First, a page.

"Then one more thing... This morning, the prospective client you had all helped me develop thinking around, gets back to me and indicates they would like to work with us...."
This was a 'blue-chip' organization she had spent considerable time with, preparing a proposal etc. and that never got back to her. She had all but given up on them. It's a big, 3-year project.
So one day, two new pieces of work, some potential work and two people interested in knowing about her services. If you make a commitment to your marketing, take the steps necessary and persist, this is the kind of thing that happens!
Visit Josie's web site at: http://the-partnership.com.au
The More Clients Bottom Line: Don't assume you know what prospects are thinking and what's gong to happen until it happens. Too many of us give up on marketing or do it half-heartedly, when right around the corner may be the next client ready to start working with you.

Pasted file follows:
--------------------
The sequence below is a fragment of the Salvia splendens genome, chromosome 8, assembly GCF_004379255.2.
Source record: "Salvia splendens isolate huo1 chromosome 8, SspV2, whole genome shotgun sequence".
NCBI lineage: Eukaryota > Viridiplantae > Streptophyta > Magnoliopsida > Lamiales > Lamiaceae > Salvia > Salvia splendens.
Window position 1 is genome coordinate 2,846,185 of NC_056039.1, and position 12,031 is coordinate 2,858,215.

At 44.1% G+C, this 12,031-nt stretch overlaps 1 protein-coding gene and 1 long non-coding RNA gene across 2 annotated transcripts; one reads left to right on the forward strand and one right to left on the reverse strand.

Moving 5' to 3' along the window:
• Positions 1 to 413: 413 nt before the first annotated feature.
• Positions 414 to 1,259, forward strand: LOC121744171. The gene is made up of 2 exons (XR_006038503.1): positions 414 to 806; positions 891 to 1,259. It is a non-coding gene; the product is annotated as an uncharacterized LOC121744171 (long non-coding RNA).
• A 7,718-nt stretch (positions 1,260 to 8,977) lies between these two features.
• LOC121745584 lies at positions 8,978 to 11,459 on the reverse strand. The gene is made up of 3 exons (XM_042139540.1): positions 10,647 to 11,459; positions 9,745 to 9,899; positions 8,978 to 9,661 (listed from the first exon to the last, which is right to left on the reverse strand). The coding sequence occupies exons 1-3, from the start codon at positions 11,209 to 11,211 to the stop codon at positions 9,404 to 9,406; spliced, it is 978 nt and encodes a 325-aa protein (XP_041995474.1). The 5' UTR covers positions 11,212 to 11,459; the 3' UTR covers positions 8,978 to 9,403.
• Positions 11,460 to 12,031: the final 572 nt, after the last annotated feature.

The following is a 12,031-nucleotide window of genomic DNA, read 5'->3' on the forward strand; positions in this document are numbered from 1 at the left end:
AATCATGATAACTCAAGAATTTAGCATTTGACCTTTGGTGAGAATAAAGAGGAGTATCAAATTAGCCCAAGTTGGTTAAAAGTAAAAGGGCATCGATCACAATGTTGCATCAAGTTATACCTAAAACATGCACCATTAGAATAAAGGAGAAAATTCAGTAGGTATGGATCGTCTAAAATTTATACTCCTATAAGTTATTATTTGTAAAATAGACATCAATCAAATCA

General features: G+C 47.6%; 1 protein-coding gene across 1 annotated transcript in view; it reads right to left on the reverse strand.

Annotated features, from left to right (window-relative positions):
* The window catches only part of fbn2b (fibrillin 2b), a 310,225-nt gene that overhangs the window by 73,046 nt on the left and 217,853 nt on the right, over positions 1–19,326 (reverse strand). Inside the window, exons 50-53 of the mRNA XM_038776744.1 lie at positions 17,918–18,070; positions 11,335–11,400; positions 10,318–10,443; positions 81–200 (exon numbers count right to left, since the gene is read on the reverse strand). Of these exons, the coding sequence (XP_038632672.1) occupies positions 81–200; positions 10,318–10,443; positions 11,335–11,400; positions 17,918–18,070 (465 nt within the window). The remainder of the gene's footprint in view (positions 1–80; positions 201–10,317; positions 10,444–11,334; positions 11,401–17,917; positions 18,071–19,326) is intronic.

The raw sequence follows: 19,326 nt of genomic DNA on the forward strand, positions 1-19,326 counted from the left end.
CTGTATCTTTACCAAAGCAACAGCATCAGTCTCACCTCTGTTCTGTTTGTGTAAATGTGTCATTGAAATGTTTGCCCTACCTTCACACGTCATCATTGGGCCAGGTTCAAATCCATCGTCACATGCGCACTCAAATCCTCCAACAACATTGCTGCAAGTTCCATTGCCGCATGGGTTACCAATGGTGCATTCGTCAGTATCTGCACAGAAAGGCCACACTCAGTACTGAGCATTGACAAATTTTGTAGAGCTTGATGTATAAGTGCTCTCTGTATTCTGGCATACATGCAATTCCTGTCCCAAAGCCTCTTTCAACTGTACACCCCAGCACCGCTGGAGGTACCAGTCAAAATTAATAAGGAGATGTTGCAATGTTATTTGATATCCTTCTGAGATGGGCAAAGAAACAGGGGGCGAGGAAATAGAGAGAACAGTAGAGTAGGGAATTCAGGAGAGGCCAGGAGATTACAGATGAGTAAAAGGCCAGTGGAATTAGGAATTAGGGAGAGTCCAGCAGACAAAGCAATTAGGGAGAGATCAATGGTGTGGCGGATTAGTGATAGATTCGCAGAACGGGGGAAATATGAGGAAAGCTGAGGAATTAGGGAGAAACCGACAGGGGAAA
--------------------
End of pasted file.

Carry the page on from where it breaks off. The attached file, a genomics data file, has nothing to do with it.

Do you have a story of a project you'd given up on that came through anyway? Please share your answer on the More Clients Blog by clicking on the Comments link below.
By Robert Middleton - Action Plan Marketing
The following is a "composite story" of several clients I've worked with recently. Let's call our intrepid InfoGuru, Jonathan.
Jonathan combines the services of consulting, training and coaching to help organizations be more productive. When he gets a client, he does great work and helps them work together more cooperatively to produce bottom line results.
Jonathan has made great strides with his marketing. He's recently gotten his website redesigned, is sending out an eZine twice a month and is doing one or two speaking engagements monthly.
In addition, he's gotten much better at the sales process. His process is now organized. He knows what to send before meeting with a prospect, his questions are organized and when he explains his services he focuses on benefits and measurable outcomes. As a result, he's closing a larger percent of those he meets with.